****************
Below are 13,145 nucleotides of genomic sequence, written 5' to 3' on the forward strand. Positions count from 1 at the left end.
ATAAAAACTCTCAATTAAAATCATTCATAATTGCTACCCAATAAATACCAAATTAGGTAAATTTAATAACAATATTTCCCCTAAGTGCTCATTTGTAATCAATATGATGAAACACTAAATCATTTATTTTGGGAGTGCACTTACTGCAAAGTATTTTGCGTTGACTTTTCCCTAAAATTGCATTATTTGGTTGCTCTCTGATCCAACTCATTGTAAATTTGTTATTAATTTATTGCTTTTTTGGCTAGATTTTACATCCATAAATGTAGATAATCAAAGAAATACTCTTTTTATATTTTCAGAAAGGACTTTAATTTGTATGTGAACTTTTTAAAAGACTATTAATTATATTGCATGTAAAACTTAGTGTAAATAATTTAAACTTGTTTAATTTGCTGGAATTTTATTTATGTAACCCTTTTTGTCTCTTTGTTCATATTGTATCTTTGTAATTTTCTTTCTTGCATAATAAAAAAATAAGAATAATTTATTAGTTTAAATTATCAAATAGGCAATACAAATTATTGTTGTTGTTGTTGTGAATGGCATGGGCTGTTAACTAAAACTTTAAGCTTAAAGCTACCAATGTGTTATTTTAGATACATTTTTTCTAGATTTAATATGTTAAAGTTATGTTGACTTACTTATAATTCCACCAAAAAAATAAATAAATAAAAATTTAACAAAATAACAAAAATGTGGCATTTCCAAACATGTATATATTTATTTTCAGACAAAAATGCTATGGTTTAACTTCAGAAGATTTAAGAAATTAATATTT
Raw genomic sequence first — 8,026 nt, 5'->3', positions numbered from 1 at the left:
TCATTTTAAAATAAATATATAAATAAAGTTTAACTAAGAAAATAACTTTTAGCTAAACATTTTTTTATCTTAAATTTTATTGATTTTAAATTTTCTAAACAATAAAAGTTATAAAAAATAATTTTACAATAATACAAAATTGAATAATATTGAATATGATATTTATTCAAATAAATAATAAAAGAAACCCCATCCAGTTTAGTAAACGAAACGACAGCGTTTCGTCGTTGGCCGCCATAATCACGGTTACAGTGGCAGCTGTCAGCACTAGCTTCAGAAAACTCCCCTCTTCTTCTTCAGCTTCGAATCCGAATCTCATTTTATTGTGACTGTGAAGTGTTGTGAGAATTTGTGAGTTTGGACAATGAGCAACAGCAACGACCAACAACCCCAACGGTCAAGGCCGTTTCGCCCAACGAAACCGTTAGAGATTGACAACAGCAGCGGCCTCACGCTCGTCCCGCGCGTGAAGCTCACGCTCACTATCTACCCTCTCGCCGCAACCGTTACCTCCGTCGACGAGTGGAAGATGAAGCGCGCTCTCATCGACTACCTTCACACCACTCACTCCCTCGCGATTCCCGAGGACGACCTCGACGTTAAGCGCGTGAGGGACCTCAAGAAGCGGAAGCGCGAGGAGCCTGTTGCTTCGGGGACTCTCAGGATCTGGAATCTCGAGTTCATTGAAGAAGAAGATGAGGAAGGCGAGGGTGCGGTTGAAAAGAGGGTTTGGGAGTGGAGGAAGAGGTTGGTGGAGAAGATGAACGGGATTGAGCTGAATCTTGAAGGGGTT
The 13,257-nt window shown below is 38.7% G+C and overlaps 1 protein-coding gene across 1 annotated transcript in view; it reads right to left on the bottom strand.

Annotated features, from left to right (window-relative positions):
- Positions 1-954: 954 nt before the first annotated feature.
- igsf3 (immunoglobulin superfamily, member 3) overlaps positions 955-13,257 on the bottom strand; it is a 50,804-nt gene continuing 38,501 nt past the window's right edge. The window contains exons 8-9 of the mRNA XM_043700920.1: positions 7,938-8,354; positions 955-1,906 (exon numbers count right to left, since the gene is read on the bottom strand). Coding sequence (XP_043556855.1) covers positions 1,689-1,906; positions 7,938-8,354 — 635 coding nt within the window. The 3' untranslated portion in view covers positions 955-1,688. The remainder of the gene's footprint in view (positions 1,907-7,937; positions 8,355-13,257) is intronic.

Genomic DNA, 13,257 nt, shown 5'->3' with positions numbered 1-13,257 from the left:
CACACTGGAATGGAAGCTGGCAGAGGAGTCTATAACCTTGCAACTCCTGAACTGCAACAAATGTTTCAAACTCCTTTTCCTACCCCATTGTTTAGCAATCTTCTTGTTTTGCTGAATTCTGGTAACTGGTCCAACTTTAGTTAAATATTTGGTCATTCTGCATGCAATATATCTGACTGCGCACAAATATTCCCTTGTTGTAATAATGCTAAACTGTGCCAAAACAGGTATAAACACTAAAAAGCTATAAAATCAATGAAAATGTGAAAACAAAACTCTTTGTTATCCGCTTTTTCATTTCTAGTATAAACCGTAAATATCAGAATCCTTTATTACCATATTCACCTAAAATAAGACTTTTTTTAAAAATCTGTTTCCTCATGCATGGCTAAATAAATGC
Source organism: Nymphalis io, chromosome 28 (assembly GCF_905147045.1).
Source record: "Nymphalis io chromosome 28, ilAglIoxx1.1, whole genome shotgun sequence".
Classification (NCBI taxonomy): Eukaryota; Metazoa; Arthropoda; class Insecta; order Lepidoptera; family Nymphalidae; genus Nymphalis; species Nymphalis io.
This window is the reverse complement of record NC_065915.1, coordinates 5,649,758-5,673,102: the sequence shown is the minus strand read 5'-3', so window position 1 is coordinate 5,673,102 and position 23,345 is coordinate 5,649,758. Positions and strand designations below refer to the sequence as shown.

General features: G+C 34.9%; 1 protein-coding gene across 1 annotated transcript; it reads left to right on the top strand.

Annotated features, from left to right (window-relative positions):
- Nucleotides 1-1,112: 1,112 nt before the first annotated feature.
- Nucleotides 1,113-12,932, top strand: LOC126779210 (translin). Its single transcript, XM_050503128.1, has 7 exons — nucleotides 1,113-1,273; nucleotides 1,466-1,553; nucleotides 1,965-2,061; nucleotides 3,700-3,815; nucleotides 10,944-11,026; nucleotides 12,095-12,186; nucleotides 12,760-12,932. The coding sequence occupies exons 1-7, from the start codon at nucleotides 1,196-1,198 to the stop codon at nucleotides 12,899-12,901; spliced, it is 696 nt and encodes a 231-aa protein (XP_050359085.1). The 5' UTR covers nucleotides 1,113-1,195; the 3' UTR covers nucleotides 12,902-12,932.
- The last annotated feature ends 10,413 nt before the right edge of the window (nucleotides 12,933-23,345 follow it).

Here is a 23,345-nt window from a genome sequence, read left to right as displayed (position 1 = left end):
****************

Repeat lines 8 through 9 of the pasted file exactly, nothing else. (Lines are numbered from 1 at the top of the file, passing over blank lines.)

- igsf3 (immunoglobulin superfamily, member 3) overlaps positions 955-13,257 on the bottom strand; it is a 50,804-nt gene continuing 38,501 nt past the window's right edge. The window contains exons 8-9 of the mRNA XM_043700920.1: positions 7,938-8,354; positions 955-1,906 (exon numbers count right to left, since the gene is read on the bottom strand). Coding sequence (XP_043556855.1) covers positions 1,689-1,906; positions 7,938-8,354 — 635 coding nt within the window. The 3' untranslated portion in view covers positions 955-1,688. The remainder of the gene's footprint in view (positions 1,907-7,937; positions 8,355-13,257) is intronic.

Genomic DNA, 13,257 nt, shown 5'->3' with positions numbered 1-13,257 from the left: